At the AK8 and AK9 kimberlites, the company’s principal targets are the close to surface/outcropping areas where extensive data already exists. African Diamonds noted that whilst BK5 is at an earlier stage of exploration, it also has significant potential.
At the AK6 mine development, in March, Lucara submitted a revised resource estimate for the AK6, reporting 51m tonnes at an average grade of 22 carats per hundred tonnes (cpht) - 11.2 million carats - and a further inferred resource of 20 million tonnes at 19 cpht. Notably, the average modelled diamond value jumped from US$151 per carat to US$194 per carat in Lucara’s resource statement, giving an in situ value of the indicated resource of US$2.2 billion. The update was conducted as part of the ongoing feasibility study.
AK6 – located in the Orapa kimberlite field some 25 kilometres south of the massive Orapa diamond mine - was discovered in the 1970s, but like many of the other small pipes prospected by De Beers, was considered unworthy of further attention at that time.
African Diamonds listed on AIM in 2003, and exploration began in earnest with the company amassing a large area to the north and east of the giant Orapa diamond Mine.
Subsequently, the company established the Boteti exploration and development JV with De Beers Exploration, with each party consolidating prospective ground to the pot - African Diamonds’ 21 kimberlites joining nine from De Beers, including AK6.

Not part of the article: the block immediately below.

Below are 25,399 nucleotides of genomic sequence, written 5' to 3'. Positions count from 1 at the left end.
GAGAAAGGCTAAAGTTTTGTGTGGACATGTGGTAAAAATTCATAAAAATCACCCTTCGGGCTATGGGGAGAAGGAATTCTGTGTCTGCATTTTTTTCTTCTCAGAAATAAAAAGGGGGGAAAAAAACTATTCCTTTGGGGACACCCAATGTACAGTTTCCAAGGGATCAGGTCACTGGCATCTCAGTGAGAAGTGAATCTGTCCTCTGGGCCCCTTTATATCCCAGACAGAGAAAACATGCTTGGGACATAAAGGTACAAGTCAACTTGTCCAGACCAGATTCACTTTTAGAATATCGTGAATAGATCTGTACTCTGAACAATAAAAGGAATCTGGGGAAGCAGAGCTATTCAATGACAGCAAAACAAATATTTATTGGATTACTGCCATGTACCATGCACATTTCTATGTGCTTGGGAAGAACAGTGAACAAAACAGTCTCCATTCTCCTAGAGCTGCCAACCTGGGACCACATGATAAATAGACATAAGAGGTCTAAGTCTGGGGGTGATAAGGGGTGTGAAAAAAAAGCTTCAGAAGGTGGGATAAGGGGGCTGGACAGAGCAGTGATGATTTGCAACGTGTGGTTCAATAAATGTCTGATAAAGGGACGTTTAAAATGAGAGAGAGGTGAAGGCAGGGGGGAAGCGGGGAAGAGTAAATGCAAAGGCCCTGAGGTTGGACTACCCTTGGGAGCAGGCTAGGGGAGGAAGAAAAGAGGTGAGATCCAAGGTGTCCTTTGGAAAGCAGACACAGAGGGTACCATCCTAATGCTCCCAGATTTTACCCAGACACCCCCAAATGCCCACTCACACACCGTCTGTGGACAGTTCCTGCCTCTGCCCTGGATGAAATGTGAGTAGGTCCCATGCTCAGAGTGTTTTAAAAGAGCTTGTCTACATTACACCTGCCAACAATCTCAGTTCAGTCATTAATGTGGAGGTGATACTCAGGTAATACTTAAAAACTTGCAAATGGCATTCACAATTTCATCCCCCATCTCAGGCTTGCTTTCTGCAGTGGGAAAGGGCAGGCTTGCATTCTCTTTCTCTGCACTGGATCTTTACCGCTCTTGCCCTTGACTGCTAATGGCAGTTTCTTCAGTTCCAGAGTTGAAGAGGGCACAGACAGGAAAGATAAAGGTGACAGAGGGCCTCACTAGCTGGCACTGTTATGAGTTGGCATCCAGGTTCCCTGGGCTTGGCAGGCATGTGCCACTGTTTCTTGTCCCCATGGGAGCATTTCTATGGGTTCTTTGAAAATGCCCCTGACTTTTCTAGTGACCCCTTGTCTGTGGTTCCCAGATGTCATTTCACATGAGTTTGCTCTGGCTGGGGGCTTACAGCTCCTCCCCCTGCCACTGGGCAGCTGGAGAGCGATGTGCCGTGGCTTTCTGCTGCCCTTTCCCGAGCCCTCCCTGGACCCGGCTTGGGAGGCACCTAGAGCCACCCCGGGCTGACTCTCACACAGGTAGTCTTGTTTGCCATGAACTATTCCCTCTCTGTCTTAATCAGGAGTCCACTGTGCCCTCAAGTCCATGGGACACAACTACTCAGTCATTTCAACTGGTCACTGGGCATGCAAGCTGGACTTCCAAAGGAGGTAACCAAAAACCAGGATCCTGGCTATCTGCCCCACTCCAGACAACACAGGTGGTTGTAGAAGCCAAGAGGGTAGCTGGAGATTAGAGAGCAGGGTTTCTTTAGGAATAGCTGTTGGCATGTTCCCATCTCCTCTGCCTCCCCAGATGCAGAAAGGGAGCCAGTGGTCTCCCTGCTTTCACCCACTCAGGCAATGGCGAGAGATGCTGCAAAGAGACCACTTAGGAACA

All the exploration work was funded by De Beers. Initially, the JV was 49-51% in favour of De Beers, with their share rising to 70% on completion of the first feasibility study. AK6 was one of the first kimberlites to be bulk sampled by the new JV.
AK6 returned particularly encouraging results from a 100 tonne sample. With 165 macro diamonds retrieved, totalling over 22 carats and the largest stone weighing in at 1.32 carats. The modelled grade for the sample was 25 carats per hundred tonnes (cpht). The JV continued its exploration work spending $35m.Diamond drilling, large diameter drilling, trenching and bulk sampling firmed up the size and shape of the multi-lobed AK6 pipe.
The JV identified that AK6 comprises three distinct lobes – North, South and Central – of which the South lobe, some 750m in depth, is far the greatest, containing some 72% of the resource tonnage in its top 400 metres at an average grade of 21 cpht.
In 2009, the De Beers JV came to an end as the South African diamond miner sold its interest in the partnership to Toronto–listed Lucara. “For six years, we partnered with De Beers on AK6 and other projects in Botswana. Together we found a diamond mine but, over time, the needs and aims of African Diamonds diverged from those of De Beers”, Teeling said of the De Beers JV.
When Lucara took over De Beers' 70% stake in the AK6 project for US$49 million, it agreed a new partnership with African Diamonds. As part of the new agreement, the AIM listed company gained the right to increase its interest from 29% to 40%.
"This is another significant step on the road to becoming a significant diamond miner ... By the end of 2011 African Diamonds should begin to see a flow of up to 400,000 carats per year with a value of up to US$200 per carat once full production is reached", Teeling commented in May.